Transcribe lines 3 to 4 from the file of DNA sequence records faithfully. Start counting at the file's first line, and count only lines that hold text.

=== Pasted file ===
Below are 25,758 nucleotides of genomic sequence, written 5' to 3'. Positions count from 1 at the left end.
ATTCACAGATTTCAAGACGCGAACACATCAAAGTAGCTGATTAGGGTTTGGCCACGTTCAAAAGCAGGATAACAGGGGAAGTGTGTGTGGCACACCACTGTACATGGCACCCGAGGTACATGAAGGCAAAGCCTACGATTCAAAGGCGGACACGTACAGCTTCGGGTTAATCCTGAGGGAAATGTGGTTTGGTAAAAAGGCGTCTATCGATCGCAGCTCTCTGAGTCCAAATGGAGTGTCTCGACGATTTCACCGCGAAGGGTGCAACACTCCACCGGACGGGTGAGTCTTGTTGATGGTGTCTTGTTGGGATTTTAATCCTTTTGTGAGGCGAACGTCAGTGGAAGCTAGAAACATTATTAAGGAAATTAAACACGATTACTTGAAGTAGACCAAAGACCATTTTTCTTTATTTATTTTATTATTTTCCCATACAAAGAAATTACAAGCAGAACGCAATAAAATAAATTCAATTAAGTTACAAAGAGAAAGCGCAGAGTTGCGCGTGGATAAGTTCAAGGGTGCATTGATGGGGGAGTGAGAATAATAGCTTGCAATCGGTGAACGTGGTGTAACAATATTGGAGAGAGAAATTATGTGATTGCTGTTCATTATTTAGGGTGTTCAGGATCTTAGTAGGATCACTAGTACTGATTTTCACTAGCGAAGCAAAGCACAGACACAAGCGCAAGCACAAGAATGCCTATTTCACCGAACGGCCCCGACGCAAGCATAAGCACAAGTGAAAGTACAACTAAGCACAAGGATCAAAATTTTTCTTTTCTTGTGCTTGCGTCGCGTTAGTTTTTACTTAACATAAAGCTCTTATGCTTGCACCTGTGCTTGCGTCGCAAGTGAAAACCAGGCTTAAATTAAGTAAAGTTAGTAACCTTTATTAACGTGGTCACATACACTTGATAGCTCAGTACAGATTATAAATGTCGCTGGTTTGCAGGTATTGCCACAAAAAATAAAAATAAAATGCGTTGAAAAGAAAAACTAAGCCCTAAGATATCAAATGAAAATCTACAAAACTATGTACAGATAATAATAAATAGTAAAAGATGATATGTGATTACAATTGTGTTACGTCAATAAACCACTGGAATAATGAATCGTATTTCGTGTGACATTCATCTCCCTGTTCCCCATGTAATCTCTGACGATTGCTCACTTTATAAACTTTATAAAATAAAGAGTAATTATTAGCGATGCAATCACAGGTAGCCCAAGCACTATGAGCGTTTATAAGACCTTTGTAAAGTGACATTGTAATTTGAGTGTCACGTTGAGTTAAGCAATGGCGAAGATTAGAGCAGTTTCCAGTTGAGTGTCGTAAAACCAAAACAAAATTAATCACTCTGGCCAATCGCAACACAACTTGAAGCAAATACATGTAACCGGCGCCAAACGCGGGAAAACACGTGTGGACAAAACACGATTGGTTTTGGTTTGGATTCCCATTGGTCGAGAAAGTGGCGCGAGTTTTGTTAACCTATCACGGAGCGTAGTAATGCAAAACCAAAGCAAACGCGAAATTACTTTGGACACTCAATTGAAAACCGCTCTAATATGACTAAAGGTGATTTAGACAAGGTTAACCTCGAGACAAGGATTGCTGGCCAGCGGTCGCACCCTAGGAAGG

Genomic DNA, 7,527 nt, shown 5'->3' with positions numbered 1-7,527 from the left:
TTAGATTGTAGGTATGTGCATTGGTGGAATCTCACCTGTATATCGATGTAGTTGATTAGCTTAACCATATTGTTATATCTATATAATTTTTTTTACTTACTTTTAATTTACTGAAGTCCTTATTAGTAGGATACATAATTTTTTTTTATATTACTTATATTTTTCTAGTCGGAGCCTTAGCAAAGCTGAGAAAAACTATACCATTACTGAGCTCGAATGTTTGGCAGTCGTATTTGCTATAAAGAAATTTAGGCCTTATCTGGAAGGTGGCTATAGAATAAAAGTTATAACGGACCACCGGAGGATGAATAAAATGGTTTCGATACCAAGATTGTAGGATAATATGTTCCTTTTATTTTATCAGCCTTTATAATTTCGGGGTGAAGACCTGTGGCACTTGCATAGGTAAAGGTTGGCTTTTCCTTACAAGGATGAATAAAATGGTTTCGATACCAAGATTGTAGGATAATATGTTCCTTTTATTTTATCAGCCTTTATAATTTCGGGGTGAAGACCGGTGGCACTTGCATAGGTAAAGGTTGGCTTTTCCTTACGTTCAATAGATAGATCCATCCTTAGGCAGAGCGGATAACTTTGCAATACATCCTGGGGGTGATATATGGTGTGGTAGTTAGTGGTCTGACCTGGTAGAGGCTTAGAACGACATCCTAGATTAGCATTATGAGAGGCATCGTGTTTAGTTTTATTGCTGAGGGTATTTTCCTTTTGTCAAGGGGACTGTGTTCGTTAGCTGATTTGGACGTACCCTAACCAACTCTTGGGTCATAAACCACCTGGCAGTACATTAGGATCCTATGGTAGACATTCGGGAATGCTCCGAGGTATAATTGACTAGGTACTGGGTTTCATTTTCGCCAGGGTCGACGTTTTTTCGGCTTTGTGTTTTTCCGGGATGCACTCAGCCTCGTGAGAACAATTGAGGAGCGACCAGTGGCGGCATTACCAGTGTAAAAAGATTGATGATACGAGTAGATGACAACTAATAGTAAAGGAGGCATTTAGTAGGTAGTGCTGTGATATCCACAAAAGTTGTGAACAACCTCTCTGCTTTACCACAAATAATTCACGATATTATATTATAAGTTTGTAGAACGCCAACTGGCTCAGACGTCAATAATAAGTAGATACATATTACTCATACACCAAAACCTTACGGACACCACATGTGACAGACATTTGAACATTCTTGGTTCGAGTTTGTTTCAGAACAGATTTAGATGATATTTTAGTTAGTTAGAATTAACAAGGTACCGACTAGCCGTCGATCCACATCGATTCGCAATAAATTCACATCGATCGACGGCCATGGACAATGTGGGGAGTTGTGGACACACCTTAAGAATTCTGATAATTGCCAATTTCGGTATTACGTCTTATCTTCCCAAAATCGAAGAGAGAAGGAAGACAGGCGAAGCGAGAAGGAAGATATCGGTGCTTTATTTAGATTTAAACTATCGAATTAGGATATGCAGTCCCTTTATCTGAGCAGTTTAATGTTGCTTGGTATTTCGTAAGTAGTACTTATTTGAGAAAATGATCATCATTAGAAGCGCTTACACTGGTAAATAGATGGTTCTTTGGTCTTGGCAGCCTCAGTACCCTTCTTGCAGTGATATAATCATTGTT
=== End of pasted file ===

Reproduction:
Genomic DNA, 7,527 nt, shown 5'->3' with positions numbered 1-7,527 from the left:
TTAGATTGTAGGTATGTGCATTGGTGGAATCTCACCTGTATATCGATGTAGTTGATTAGCTTAACCATATTGTTATATCTATATAATTTTTTTTACTTACTTTTAATTTACTGAAGTCCTTATTAGTAGGATACATAATTTTTTTTTATATTACTTATATTTTTCTAGTCGGAGCCTTAGCAAAGCTGAGAAAAACTATACCATTACTGAGCTCGAATGTTTGGCAGTCGTATTTGCTATAAAGAAATTTAGGCCTTATCTGGAAGGTGGCTATAGAATAAAAGTTATAACGGACCACCGGAGGATGAATAAAATGGTTTCGATACCAAGATTGTAGGATAATATGTTCCTTTTATTTTATCAGCCTTTATAATTTCGGGGTGAAGACCTGTGGCACTTGCATAGGTAAAGGTTGGCTTTTCCTTACAAGGATGAATAAAATGGTTTCGATACCAAGATTGTAGGATAATATGTTCCTTTTATTTTATCAGCCTTTATAATTTCGGGGTGAAGACCGGTGGCACTTGCATAGGTAAAGGTTGGCTTTTCCTTACGTTCAATAGATAGATCCATCCTTAGGCAGAGCGGATAACTTTGCAATACATCCTGGGGGTGATATATGGTGTGGTAGTTAGTGGTCTGACCTGGTAGAGGCTTAGAACGACATCCTAGATTAGCATTATGAGAGGCATCGTGTTTAGTTTTATTGCTGAGGGTATTTTCCTTTTGTCAAGGGGACTGTGTTCGTTAGCTGATTTGGACGTACCCTAACCAACTCTTGGGTCATAAACCACCTGGCAGTACATTAGGATCCTATGGTAGACATTCGGGAATGCTCCGAGGTATAATTGACTAGGTACTGGGTTTCATTTTCGCCAGGGTCGACGTTTTTTCGGCTTTGTGTTTTTCCGGGATGCACTCAGCCTCGTGAGAACAATTGAGGAGCGACCAGTGGCGGCATTACCAGTGTAAAAAGATTGATGATACGAGTAGATGACAACTAATAGTAAAGGAGGCATTTAGTAGGTAGTGCTGTGATATCCACAAAAGTTGTGAACAACCTCTCTGCTTTACCACAAATAATTCACGATATTATATTATAAGTTTGTAGAACGCCAACTGGCTCAGACGTCAATAATAAGTAGATACATATTACTCATACACCAAAACCTTACGGACACCACATGTGACAGACATTTGAACATTCTTGGTTCGAGTTTGTTTCAGAACAGATTTAGATGATATTTTAGTTAGTTAGAATTAACAAGGTACCGACTAGCCGTCGATCCACATCGATTCGCAATAAATTCACATCGATCGACGGCCATGGACAATGTGGGGAGTTGTGGACACACCTTAAGAATTCTGATAATTGCCAATTTCGGTATTACGTCTTATCTTCCCAAAATCGAAGAGAGAAGGAAGACAGGCGAAGCGAGAAGGAAGATATCGGTGCTTTATTTAGATTTAAACTATCGAATTAGGATATGCAGTCCCTTTATCTGAGCAGTTTAATGTTGCTTGGTATTTCGTAAGTAGTACTTATTTGAGAAAATGATCATCATTAGAAGCGCTTACACTGGTAAATAGATGGTTCTTTGGTCTTGGCAGCCTCAGTACCCTTCTTGCAGTGATATAATCATTGTT